Food for thought

Are You Successful? How Do You Know?

by Karsten Drath

Nothing seems to be easier to answer than the question if you are successful. But the moment you start thinking about it, questions come up like “am I really successful?”, “what does successful mean?” or “successful in relationship to what?”. In a recent study with over 200 managers from all over the world I asked the question “What does long-lasting professional success mean for you?” I wanted to find out which ingredients are widely accepted in the recipe for success. 

Success is subjective

In psychology, success is divided into objective and subjective aspects. Objective aspects are visible from the outside and are based on social norms and expectations. These include for example money, influence and status. In contrast, subjective aspects are more dependent on the values and beliefs of an individual. They include aspects such as self-realization and meaningfulness of one’s actions.

Facts, please

In the study for this book the participants were asked to identify their personal top 10 items from a list of 26 objective and subjective aspects of success. The results were quite interesting and differ remarkably across career levels. 

 

Fact 1: Objective factors - status, power, money

The first thing that catches attention is the factor “To differentiate from others”. Obviously this aspect of success is key early on but of lesser importance as one is progressing through corporate hierarchy. The same applies for "Having power and influence". In contrast to the above the aspect of "financial independence" is of growing importance throughout a manager’s career. Together with "Being happy" these factors form the peak values across all levels as we shall see. "To lead others” plays a consistently important role at all levels. In senior management positions also the factor "Helping others grow" becomes more and more significant as can be seen in the next graph. “Building something lasting” is still very important for managers in the lower career levels. With growing career progress the importance decreases to come back up only in top management positions. This may be explained with the march through the courts which demands for many years of the manager’s conformity while executing strategies which have been defined by others. Only once they have reached “the top” they may feel the possibility and hence the importance of leaving their own footprint.

 

Fact 2: Subjective factors - meaning, creating, growth

It looks like idealistic aspects of success like “Doing something good” play a slightly larger role in lower career levels while remaining very relevant across all. It is also clear that the more abstract dimension "To find purpose and calling” decreases slightly with growing career progress while the more concrete dimension "Helping others grow” is seen as more relevant. Also the aspect "To grow as a person" decreases with increasing career progression, which may have to do with the fact that high-level executives often see themselves as "fully developed" despite the fact that some could do with some self-awareness and reflection. In contrast managers early in their careers often still have a stronger desire to improve their skills and in all fairness probably also a higher need to do so.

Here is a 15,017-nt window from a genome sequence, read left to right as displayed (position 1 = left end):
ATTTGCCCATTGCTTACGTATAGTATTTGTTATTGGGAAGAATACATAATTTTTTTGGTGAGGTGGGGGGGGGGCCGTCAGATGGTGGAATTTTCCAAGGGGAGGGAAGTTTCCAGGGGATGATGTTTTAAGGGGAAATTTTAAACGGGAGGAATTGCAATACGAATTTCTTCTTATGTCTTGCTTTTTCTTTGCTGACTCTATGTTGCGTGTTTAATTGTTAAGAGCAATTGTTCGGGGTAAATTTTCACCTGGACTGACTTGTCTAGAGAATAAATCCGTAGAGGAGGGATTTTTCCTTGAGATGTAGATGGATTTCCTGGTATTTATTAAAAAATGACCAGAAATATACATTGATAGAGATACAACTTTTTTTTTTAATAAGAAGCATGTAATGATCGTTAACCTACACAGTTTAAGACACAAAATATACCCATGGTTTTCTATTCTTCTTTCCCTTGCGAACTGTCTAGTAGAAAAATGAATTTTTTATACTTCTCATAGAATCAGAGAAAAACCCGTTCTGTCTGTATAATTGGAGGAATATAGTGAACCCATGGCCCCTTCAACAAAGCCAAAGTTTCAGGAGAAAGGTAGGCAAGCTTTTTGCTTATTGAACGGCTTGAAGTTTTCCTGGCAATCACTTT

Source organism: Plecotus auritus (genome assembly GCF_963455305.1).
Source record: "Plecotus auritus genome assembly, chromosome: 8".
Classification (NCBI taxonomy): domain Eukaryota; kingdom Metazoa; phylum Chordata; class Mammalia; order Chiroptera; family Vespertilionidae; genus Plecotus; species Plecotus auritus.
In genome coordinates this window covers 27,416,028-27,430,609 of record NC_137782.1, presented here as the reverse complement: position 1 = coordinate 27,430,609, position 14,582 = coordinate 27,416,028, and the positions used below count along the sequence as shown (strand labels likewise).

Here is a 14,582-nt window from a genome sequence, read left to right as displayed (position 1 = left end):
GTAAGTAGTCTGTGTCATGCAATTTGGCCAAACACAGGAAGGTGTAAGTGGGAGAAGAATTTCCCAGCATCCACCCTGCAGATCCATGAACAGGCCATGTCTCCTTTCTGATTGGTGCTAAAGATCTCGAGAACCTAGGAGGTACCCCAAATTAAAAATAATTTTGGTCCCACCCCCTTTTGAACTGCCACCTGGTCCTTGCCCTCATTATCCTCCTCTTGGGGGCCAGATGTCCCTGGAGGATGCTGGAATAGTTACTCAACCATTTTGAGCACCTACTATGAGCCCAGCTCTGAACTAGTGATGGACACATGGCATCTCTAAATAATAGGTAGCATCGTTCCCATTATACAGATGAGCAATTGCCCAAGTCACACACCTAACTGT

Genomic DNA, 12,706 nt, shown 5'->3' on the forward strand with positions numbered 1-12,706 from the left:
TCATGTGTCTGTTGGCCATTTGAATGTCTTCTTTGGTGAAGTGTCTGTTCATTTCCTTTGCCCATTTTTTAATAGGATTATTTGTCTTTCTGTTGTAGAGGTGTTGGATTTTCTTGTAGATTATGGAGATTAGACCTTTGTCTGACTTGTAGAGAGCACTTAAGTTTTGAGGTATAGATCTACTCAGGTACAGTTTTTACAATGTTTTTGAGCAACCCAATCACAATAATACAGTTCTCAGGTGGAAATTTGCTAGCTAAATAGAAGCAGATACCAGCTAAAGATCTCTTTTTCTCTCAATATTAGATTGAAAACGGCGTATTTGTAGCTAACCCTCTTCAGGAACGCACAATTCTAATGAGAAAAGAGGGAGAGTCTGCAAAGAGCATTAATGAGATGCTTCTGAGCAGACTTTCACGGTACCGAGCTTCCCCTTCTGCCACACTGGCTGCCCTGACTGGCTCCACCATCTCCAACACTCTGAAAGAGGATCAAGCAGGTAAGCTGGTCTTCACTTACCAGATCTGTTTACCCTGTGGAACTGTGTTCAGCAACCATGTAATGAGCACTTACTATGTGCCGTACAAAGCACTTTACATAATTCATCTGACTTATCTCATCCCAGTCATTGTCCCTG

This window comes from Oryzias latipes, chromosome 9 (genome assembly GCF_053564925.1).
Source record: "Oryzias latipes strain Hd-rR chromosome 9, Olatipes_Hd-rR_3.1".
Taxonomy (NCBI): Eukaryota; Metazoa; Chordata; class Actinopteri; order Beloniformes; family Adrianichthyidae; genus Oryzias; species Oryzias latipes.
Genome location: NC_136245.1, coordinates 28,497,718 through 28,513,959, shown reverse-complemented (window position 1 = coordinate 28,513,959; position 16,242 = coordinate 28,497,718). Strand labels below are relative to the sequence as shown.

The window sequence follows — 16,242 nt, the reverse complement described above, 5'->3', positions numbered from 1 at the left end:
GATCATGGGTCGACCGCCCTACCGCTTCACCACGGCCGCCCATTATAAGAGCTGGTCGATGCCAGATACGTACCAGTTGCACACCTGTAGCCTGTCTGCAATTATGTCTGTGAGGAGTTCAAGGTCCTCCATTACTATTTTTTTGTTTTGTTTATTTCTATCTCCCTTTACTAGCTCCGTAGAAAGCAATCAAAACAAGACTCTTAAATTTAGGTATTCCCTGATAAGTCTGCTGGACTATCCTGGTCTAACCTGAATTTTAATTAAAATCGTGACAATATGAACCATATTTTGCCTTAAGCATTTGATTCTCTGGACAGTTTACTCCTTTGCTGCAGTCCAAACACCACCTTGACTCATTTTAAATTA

Fact 3: Subjective factors - development, balance, time

But what about the field of individual growth and good things like work-life balance? It looks like the importance of balance for success decreases significantly with ongoing career progression. Maybe this is because of the self-selection of the corporate system or because the need for balance is replaced by something else like finding one’s purpose in leading others and building something that lasts. It might also be that these are the visible effects of a generation gap between millennials and established corporate warriors. In any case the three factors “Being healthy”, “Having time for myself” and “Having time for my family” decrease significantly the higher the study participants get in the hierarchy.

As mentioned before, also the factor “To grow as a person” is of decreasing significance when approaching top positions while the abstract desire for "Being happy" remains continuously important. All in all it looks as if happiness had different recipes on different career levels. While for senior managers it seems to be the result of “Helping others grow”, “Financial independence” and “Building something lasting” it has different ingredients in lower management. Here factors like “To differentiate from others”, “To grow as a person” and “Doing something good” seem to be of maximum importance.

 

Conclusion

Generally it can be noted that long-lasting professional success can be seen as the combination of subjective (individual) and objective (collective) factors which need to be present in the right mix. However, the different factors which need to be in balance change over time corresponding with the experiences that managers make throughout their careers. 

What about You?

What does this mean for you? What insights do you get when looking at the data? What is your definition of success and are you successful following your own definition? Looking forward to reading your thoughts.

Karsten Drath works with top managers and their teams to improve their leadership effectiveness and resilience. He is a certified Executive Coach and Psychotherapist, a published author and keynote speaker, and is one of the Managing Partners of Leadership Choices, an international consultancy focusing on leadership development at Top Management level. Looking back on more than 15 years of own leadership experience in several international roles he knows the challenges that come with the executive lifestyle and also how to cope with them.

www.leadership-choices.com

 

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